Hasbro held a Question and Answer session at Wizard World Chicago featuring representatives from G.I. Joe, Transformers, Stikfas, and Star Wars. The Star Wars team was represented by Director of Marketing Andy Espenshade and Principal Designer Mark Boudreaux. We consolidated the Star Wars questions for your reading pleasure.
Q: Seeing the amount of Episode I stuff that was on the 50% off shelf, have they done anything with the production numbers for Episode 2? The exclusives seem to be less and less available to the general public as a whole and you have to go the secondary market. Is there anything being done with retailers to take care of that problem?
Andy: For Episode I, it's been 17-18 years since the last movie. It was really hard to know what to expect because no one knew who and what would happen. We certainly don't want to leave the marketplace empty and we are aware what happens with the secondary market. Obviously, we all overshooted a little bit. We knew with Episode II we had to improve the pricepoints, for example, and you can now find the figures for $4.99, which I think is a big improvement and something people are really happy with. We tried to improve the value. Put play features in there for kids and do things we have never really done with the 3 ¾ inch scale. From what we've been hearing, these have been positive moves. Again, having everything we learned from the previous movie really helped us out in changing things a lot.
In terms of exclusives, we've been working really hard with the retailers to make things more available to the general public both in their stores and on their websites. As an example, Target had some really good exclusives the past year or two and people have been having a real hard time finding them if there isn't a Target nearby. So we've been working with them to make sure Target.com offered the exclusives online. The way we treat exclusives are "let's give it to them as a good customer and partner and actually make it a positive for us, the retailers, and collectors". If the item was available and spread out to all consumers, then there may be only 1 or 2 available in each store. Where if we do it as an exclusive and Wal-Mart, Target, and Toys R Us are willing to take on that much quantity, then instead of 1 or 2 they can get 5 or 6 per store. So we are working with them to make it actually a better thing for collectors. The secondary market doesn't help us and it doesn't help you. So our mantra you may have heard before is we want every toy we make for whoever wants one and actually get one.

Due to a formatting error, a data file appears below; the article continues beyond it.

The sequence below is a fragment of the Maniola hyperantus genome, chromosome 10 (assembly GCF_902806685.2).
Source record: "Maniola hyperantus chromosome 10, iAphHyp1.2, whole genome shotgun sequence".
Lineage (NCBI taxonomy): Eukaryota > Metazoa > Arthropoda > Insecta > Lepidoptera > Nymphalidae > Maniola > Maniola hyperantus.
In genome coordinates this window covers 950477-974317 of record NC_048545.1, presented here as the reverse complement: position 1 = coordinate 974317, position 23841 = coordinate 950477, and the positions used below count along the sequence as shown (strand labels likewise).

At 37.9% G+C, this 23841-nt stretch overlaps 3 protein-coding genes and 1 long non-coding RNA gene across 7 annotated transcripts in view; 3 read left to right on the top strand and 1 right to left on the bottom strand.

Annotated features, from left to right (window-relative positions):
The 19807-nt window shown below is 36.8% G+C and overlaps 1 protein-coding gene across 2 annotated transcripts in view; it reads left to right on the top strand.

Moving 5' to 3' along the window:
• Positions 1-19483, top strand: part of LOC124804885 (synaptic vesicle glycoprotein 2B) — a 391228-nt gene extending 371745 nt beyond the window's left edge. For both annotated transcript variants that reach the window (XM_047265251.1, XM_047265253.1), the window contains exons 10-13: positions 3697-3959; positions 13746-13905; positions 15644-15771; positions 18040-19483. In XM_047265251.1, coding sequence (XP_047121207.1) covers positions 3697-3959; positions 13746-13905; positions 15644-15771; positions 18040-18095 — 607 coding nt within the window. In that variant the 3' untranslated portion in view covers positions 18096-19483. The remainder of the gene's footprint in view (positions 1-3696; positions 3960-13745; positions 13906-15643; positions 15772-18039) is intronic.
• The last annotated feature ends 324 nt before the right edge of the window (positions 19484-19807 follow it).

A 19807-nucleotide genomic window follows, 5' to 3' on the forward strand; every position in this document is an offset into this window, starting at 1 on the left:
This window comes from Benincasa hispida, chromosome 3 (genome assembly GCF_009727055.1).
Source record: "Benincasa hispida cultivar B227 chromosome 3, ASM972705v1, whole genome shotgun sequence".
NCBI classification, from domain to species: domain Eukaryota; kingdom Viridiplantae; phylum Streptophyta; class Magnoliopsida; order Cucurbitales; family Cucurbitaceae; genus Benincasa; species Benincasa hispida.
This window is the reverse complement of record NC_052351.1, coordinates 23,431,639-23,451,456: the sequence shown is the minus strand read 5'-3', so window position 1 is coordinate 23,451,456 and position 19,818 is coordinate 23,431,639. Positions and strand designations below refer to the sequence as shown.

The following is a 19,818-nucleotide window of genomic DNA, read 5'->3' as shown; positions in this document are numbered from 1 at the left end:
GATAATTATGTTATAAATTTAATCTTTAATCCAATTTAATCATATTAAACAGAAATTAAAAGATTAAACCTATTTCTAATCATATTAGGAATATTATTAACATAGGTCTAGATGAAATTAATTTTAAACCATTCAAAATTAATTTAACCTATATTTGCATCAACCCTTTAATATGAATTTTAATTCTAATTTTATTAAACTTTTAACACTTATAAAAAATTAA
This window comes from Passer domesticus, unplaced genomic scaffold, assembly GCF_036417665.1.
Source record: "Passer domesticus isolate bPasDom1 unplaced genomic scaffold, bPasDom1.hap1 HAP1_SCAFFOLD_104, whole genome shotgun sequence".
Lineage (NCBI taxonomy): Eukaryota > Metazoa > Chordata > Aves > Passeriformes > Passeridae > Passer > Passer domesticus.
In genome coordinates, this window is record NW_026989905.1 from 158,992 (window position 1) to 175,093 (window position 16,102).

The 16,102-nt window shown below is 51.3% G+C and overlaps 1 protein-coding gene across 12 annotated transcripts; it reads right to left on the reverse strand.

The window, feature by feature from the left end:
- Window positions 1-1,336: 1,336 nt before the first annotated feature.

Q: The Fan Club doesn't really offer exclusives that a fan would like. What's going on with Jedi Points?
Andy: We have been working with the Fan Club and other retailers for exclusives and if we feel they don't order enough to satisfy what the demand is going to be, then we work to make them available to the Fan Club. We are also working on getting dedicated specials for the Fan Club where items can be easily available through them.
Jedi Points is something where we can never go backwards in time and find this great idea we can use points for and knowing people have had them for awhile. We do have some ideas for Jedi Points. Don't throw them out just yet. There's a few things we're working on. It's just a matter of ironing out the details. Hopefully, we'll have something in the next few months.
Q: Are the problems with Jedi Points financial or licensing issues?
Andy: A little of both and also trying to find the right thing to do. There are licensees for a lot of different products. We'd love to have, say, t-shirts. Say 500 points to get a t-shirt which is what other companies do with their point programs. But there are other licensees and we don't want to eat into their business. So it kind of restricts what we can do. We're looking at more toy based things. No definite plans right now but once we have them, we'll be happy to communicate them.
Q: When will the clone pilot come out?